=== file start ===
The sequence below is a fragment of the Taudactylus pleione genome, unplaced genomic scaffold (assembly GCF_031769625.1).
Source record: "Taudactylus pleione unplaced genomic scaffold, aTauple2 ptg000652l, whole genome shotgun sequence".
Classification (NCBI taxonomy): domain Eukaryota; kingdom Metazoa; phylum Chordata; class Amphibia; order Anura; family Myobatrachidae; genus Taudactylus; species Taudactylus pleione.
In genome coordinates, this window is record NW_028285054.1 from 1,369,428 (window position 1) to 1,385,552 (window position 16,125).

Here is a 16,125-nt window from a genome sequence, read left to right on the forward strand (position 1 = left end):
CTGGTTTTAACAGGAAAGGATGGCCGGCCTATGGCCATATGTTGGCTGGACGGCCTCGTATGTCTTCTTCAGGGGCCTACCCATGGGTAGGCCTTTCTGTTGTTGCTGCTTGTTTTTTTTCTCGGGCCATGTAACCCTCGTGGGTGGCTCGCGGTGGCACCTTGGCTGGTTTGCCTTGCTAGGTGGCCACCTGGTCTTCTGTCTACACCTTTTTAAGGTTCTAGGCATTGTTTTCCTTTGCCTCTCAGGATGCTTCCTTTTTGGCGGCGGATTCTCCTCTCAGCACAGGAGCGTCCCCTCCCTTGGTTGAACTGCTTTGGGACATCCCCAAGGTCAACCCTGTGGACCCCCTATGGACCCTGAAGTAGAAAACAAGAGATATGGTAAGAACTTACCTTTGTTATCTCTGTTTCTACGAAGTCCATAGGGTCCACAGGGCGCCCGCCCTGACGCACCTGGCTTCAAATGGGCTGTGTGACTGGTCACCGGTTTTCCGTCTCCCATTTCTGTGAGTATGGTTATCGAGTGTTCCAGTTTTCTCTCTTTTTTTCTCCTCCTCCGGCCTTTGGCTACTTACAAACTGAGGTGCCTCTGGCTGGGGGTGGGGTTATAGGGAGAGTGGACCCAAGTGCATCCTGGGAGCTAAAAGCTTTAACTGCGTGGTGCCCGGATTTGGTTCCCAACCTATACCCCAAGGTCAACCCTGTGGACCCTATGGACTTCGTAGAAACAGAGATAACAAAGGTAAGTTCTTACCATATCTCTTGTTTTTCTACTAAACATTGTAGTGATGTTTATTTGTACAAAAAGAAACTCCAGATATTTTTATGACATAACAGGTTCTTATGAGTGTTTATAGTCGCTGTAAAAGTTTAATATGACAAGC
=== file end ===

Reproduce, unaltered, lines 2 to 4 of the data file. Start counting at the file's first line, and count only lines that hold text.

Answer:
Source record: "Taudactylus pleione unplaced genomic scaffold, aTauple2 ptg000652l, whole genome shotgun sequence".
Classification (NCBI taxonomy): domain Eukaryota; kingdom Metazoa; phylum Chordata; class Amphibia; order Anura; family Myobatrachidae; genus Taudactylus; species Taudactylus pleione.
In genome coordinates, this window is record NW_028285054.1 from 1,369,428 (window position 1) to 1,385,552 (window position 16,125).